From what I understand and you think it makes India looks and sounds cheap thus the title and this is not good for Indian image. Correct me if I am wrong, I think in your understanding, you also think that cetain things cannot be possible thus not good.

    I do not agree with you on this.

    It is possible to make things cheap / economical. Everyday new thing are invented and created, and more we understand and more we make, cheaper we can make it, so this is not new. So how can you say that once we reach that point we canot make it any cheaper then before. What you saying is that we can no longer make things cheaper then before without compromising the quality, then you are also wrong.

    I am not saying that all cheap things are best, what I am saying is that, there are lots of things in the world that are better and more robust cheap items then expensive ones. As long as it serves it's purpose thats all you need, even if it doesn't sing and dance which you like it do.

    You only get is what you pay for, and not more. This is the biggest rule of thumb.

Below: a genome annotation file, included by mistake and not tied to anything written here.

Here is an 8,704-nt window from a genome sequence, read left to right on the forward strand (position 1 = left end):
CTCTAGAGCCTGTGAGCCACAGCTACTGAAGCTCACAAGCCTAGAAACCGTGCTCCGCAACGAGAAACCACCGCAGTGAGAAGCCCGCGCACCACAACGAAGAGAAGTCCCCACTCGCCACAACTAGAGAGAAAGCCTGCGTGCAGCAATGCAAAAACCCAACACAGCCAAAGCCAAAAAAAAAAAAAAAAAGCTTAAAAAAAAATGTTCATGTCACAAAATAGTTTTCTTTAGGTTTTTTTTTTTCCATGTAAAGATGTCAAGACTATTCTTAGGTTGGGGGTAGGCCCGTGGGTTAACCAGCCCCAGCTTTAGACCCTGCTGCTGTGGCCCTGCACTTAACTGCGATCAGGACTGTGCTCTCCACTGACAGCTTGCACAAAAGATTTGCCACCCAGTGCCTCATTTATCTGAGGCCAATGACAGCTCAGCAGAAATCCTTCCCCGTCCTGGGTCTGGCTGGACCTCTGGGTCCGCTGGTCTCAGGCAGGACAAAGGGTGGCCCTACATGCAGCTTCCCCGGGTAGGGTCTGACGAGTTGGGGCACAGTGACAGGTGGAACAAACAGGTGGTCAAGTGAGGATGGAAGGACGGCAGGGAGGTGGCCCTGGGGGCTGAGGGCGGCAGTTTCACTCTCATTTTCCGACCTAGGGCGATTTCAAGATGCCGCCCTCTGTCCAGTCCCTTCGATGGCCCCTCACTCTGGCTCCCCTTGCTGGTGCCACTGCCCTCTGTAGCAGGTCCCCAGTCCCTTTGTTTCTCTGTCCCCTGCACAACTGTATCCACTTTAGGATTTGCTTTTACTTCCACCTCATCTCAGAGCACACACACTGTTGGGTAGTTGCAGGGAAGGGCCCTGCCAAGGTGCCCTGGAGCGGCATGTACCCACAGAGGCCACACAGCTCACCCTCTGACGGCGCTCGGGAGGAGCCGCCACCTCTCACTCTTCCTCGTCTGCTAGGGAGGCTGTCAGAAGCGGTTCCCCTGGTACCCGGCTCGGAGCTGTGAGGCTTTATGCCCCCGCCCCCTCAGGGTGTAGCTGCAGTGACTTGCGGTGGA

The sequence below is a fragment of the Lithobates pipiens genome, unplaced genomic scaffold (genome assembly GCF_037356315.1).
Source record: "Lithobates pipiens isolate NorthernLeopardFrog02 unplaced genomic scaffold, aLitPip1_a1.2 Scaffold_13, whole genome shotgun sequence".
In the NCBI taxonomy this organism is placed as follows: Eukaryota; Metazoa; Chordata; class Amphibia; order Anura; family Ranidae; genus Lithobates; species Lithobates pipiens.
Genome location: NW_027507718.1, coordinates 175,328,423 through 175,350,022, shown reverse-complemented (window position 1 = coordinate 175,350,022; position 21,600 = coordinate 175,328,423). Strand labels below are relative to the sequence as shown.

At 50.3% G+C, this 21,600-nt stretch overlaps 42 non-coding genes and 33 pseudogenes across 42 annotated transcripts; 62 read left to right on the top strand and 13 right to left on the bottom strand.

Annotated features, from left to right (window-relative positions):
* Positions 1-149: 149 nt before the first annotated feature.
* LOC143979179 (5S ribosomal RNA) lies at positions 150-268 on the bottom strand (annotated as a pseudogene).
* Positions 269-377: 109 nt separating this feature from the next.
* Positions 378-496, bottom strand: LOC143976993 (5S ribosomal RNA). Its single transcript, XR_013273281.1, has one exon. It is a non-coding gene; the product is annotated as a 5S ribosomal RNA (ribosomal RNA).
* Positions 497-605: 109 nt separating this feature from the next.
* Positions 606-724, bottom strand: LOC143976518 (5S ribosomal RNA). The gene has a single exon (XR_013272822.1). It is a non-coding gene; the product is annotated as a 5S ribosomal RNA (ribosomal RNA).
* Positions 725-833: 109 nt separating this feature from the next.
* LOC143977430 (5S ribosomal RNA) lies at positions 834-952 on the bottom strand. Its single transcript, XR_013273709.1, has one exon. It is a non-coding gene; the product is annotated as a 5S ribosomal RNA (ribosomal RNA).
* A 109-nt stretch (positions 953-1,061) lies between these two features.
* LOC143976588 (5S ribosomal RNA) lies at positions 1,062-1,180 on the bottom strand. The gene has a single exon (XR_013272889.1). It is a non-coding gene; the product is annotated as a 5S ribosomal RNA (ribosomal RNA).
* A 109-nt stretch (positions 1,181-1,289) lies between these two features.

My father bought a calculator when I was a child, which was $200 then, which was bigger then your I-PAD now, same calculator now comes stuck as a free gift on kiddy magazine and lot smaller. This amount was his 4 weeks wage then.

    As for Nano it can't be worse then some cars I have driven in my youth. I have driven Dhahitsu, this was basically a tin can, nothing inside but it drove. I have driven cars that have fallen to bits and they are still in the market.

    When you also said that people on breadline cannot afford a car and don't need one, you are wrong. In mali africa people depend on the transport to get to A to B and if they can't, then they can't earn anything. This is the country where they have biggest use of moped (scooters). The french brand was costing $2000, and one from china in kits format cost $500 now. The biggest selling brand is from china by far more than 99%. The avarage wage in mali is $300 per year for people on breadline yet they are still buying scooters.